As for all relativistic equations, the Klein–Gordon equation can be expressed in the form of the Dirac equation, that is, it can be reduced to a first-order linear equation:

$$\tag{3 } \left ( \Gamma ^ \alpha \frac \partial {\partial x ^ \alpha } - \mu \right ) \psi = 0 ,$$

where the coefficients $\Gamma ^ \alpha$ are matrices similar to the Dirac matrices $\gamma ^ \alpha$. In the case of the Klein–Gordon equation the matrices $\Gamma ^ \alpha$ satisfy the commutation relations:

$$\tag{4 } \Gamma _ \mu \Gamma _ \nu \Gamma _ \rho + \Gamma _ \rho \Gamma _ \nu \Gamma _ \mu = \ \eta _ {\mu \nu } \Gamma _ \rho + \eta _ {\rho \nu } \Gamma _ \mu .$$

For example, $( \Gamma _ \alpha ) ^ {3} = \eta _ {\alpha \alpha } \Gamma _ \alpha$( Kemmer–Duffin matrices). Here $\eta _ {\mu \nu }$ is the metric tensor of Minkowski space. All the $\Gamma ^ \alpha$ are singular matrices $( \mathop{\rm det} \Gamma _ \alpha = 0 )$. Hence they do not have inverses.

Apart from the trivial solution $\Gamma _ \alpha = 0$, $\psi = 0$ to (4) and a solution in the form of five-row matrices, describing the scalar field $\phi$ itself and the four components of its gradient, equation (4) has a further solution in the form of ten-row matrices. The corresponding ten-component function contains the four components of the potential $A _ \alpha$ and the six components of the stress $F _ {\alpha \beta } = 2 \partial _ {[ \alpha{} } A _ { {}\beta ] }$, that is, equations (3) and (4) can simultaneously give a representation for the Proca equation describing vector particles with spin 1; for $\mu = 0$ and real $\phi$ they give a representation of the Maxwell equations.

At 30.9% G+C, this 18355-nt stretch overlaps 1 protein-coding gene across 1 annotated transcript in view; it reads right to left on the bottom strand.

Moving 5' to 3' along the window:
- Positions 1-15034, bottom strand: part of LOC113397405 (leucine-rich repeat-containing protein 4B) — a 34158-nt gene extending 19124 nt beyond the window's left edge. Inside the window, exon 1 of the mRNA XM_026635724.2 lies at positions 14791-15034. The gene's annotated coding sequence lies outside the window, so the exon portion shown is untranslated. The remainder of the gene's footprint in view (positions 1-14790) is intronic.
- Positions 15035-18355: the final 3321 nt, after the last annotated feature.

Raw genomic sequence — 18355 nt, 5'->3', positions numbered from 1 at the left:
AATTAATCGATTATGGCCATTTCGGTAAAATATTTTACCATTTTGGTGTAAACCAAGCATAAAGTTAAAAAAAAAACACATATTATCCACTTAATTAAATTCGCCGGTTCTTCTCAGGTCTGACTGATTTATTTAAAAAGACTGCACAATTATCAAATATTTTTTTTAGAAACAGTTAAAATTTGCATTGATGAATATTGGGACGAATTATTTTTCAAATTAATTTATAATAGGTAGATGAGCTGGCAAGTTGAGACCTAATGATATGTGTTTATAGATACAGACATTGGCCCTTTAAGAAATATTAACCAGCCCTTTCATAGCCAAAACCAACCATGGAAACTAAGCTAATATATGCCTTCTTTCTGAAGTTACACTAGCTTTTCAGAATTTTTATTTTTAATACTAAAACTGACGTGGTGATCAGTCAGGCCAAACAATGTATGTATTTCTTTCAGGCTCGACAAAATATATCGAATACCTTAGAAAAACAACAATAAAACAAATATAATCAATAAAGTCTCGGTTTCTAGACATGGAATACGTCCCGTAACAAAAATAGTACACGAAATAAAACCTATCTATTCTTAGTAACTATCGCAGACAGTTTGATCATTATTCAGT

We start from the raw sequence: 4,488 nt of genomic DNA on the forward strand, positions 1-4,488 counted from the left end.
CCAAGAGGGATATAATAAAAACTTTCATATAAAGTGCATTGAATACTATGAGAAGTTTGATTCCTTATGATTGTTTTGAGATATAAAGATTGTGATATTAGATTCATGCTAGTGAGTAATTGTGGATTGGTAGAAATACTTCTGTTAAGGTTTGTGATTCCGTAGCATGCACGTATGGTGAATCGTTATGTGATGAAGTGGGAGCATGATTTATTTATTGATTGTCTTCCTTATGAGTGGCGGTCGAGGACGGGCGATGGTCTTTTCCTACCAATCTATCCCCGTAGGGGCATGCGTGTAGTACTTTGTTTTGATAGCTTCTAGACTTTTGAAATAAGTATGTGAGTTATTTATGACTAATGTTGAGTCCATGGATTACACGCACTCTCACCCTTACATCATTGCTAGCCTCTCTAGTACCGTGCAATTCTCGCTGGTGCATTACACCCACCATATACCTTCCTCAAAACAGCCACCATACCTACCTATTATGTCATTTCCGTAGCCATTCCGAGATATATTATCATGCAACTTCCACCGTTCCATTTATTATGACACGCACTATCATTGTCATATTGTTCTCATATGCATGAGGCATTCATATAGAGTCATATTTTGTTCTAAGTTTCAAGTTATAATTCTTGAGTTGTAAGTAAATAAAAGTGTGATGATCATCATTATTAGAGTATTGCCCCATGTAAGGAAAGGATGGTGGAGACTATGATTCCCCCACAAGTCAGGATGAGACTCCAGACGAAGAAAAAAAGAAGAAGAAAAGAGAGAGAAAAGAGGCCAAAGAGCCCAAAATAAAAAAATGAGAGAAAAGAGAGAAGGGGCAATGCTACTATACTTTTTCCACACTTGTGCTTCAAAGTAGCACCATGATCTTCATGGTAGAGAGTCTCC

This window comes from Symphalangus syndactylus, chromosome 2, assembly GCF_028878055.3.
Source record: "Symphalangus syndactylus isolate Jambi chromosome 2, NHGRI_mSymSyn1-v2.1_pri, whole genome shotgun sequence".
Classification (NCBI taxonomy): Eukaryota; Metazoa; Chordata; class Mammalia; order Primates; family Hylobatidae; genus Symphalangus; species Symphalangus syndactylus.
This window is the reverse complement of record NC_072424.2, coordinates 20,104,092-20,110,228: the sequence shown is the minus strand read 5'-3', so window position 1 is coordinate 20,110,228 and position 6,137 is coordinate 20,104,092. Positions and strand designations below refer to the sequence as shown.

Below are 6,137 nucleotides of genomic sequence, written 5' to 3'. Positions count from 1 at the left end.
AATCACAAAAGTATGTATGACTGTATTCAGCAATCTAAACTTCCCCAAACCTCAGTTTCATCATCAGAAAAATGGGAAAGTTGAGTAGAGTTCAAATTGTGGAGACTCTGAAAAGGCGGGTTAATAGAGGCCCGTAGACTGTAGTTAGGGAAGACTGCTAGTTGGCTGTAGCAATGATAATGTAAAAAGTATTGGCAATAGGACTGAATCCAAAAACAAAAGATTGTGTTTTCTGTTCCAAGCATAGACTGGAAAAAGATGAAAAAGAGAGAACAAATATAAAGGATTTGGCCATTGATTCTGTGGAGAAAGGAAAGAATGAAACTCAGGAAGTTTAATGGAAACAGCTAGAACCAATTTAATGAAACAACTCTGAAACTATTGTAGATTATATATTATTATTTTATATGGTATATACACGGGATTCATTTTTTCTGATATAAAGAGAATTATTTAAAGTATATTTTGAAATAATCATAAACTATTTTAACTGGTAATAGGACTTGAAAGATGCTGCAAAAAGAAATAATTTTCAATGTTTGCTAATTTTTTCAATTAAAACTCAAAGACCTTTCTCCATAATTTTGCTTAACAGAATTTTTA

When taking into account the interaction of the (pseudo-) scalar particles with a gravity field in accordance with the general theory of relativity, the Klein–Gordon equation is generalized onto an arbitrary Riemannian space as:

$$\tag{5 } \frac{1}{\sqrt - g } \frac \partial {\partial x ^ \alpha } \left ( \sqrt - g g ^ {\alpha \beta } \frac{\partial \phi }{\partial x ^ \beta } \right ) - \mu ^ {2} \phi = 0 ,$$

where $g _ {\alpha \beta }$ is the metric tensor and $g$ is the determinant of the matrix $\| g _ {\alpha \beta } \|$. In equation (5) the term $R \phi / 6$ is frequently added, where $R$ is the scalar curvature, as a result of which, when $\mu = 0$, the general relativistic Klein–Gordon equation

$$\frac{1}{\sqrt - g } \frac \partial {\partial x ^ \alpha } \left ( \sqrt - g g ^ {\alpha \beta } \frac{\partial \phi }{\partial x ^ \beta } \right ) - \frac{R \phi }{6} = 0$$

becomes conformally invariant.

#### References

 [1] O. Klein, Z. Phys. , 37 (1926) pp. 895–906 [2] W. Gordon, Z. Phys. , 40 (1926–1927) pp. 117–133 [3] W. Pauli, V. Weisskopf, "Ueber die Quantisierung der skalaren relativistischen Wellengleichung" Helv. Phys. Acta , 7 (1934) pp. 709–731 [4] N.N. Bogolyubov, D.V. Shirkov, "Introduction to the theory of quantized fields" , Interscience (1959) (Translated from Russian) [5] S. Schweber, "An introduction to relativistic quantum field theory" , Harper & Row (1962)